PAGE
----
Tag Archives: Jen

Unfortunately, Primal is a realm of both good and bad


Evidently, I got my copy of Primal at the now officially defunct Blockbuster chain of video rent stores. It has two fugly stickers on the front cover, one beneath the plastic and the other on top. The first shouts directly at me that this is a “previously rented game,” and the other is a medium-size red circle highlighting how much I purchased this gem for back in June 2003 as a financially struggling college sophomore–a cool $14.99. I can’t believe it has taken me ten years to finish this game for the very first time. A part of me kind of wishes I hadn’t because, I’m sad to say, it was certainly better remembered than experienced.

Primal is the story of a cafe waitress named Jennifer Tate and her rock-n-roll boyfriend Lewis and a teeny, but totally keen gargoyle called Scree. See, Lewis ends up getting kidnapped after one of his band’s concerts by some demonic being from another realm, and Jen is badly wounded during this, leaving her comatose in a hospital bed. While unconscious, Jen is visited by Scree, who takes her on a soul journey of sorts to the Nexus, where they discover Chaos is engulfing everything. To save her boyfriend, Jen must discover who she really is and help fight off Abaddon, the embodiment of Chaos.

It’s standard third-person action adventure fanfare, and with Jen and Scree exploring four very different realms for answers, the Nexus acting as a hub for story beats between all the happenings. In all my years of starting Primal over and over, I only ever saw the opening snowy realm of Solum. Truthfully, I kind of assumed this is where the entire game took place and was bummed to not see that be the case, because Solum has personality, much more than any other realm, though Aetha comes close. You can control both Jen and Scree, switching between them freely with the push of a button–take that, Grand Theft Auto V–and you’ll explore rooms, find locked doors and ways around them, fight off enemies, collect items, and meet a bunch of colorful characters, like Arella, who is championing for Jen to win.

And that’s Primal‘s best part–the story. The people you meet, the ones that support your cause, the ones that hinder it. You really do feel like you’re playing an active role in some special episode of Buffy the Vampire Slayer or Veronica Mars. Jen is spunky and compassionate yet always ready to crack a joke, and Scree refuses to let up his seriousness; together, the two make quite a pair. By the end of the game, their relationship has grown beyond just helping each other out. From a glance, a lot of the world-building could seem superfluous, but I think enough is said to make all the realms come across as real places, even if they are mostly devoid of life and signs of life, save for Solum, which I mention again as I think its frigid landscape littered with stone buildings and campfires came off quite well. The story told there of a fallen prince in a society where the king, at the height of his power, sacrifices himself worked better than some later plots, which were uninspired.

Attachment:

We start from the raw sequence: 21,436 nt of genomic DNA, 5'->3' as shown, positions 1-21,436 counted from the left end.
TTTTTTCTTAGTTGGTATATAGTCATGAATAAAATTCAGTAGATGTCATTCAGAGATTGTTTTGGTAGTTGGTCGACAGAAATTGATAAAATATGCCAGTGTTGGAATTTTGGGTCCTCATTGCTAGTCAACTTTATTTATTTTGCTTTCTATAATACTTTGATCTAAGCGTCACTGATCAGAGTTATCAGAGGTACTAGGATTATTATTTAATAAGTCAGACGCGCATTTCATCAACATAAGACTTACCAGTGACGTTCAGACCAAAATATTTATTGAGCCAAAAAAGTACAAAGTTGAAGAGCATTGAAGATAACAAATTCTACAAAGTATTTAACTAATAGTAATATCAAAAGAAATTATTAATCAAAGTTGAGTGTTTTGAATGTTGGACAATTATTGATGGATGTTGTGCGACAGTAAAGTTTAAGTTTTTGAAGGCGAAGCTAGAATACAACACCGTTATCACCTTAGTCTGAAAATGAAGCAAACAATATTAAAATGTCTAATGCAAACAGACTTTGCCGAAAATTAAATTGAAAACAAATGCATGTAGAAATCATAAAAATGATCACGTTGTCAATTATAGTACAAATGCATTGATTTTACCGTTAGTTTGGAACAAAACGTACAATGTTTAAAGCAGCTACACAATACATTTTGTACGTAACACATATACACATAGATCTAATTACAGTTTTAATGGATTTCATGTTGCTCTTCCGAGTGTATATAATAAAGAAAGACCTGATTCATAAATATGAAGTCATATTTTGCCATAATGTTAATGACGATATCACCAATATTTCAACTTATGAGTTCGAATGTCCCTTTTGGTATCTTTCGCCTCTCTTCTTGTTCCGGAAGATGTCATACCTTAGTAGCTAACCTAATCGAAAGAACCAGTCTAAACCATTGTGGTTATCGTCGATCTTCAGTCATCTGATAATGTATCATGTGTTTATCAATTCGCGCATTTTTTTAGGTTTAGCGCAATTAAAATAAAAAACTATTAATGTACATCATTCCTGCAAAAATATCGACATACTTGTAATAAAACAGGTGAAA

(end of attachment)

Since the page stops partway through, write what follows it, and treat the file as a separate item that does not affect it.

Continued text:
Okay, now the bad parts, and it’s more or less everything else in Primal: combat, swimming, getting lost, no mini-map, camera, the music, the lack of music. I’ll try to cover each topic briefly.

Combat is oddly mapped to the PS2 controller’s shoulder buttons, which makes for weird, clunky fighting, and I found countering–hitting the block button just as an enemy strikes–to be impossible to nail consistently. Some enemies can only be killed with a finishing move, which you do by pressing L2 and R2 at the same time, a technique that worked only one-third of the time. Jen can regain health by absorbing it from Scree, and Scree can store up more energy to give Jen from fallen enemies (and some other places), so it’s a constant cycle of fight, absorb, refill, move on.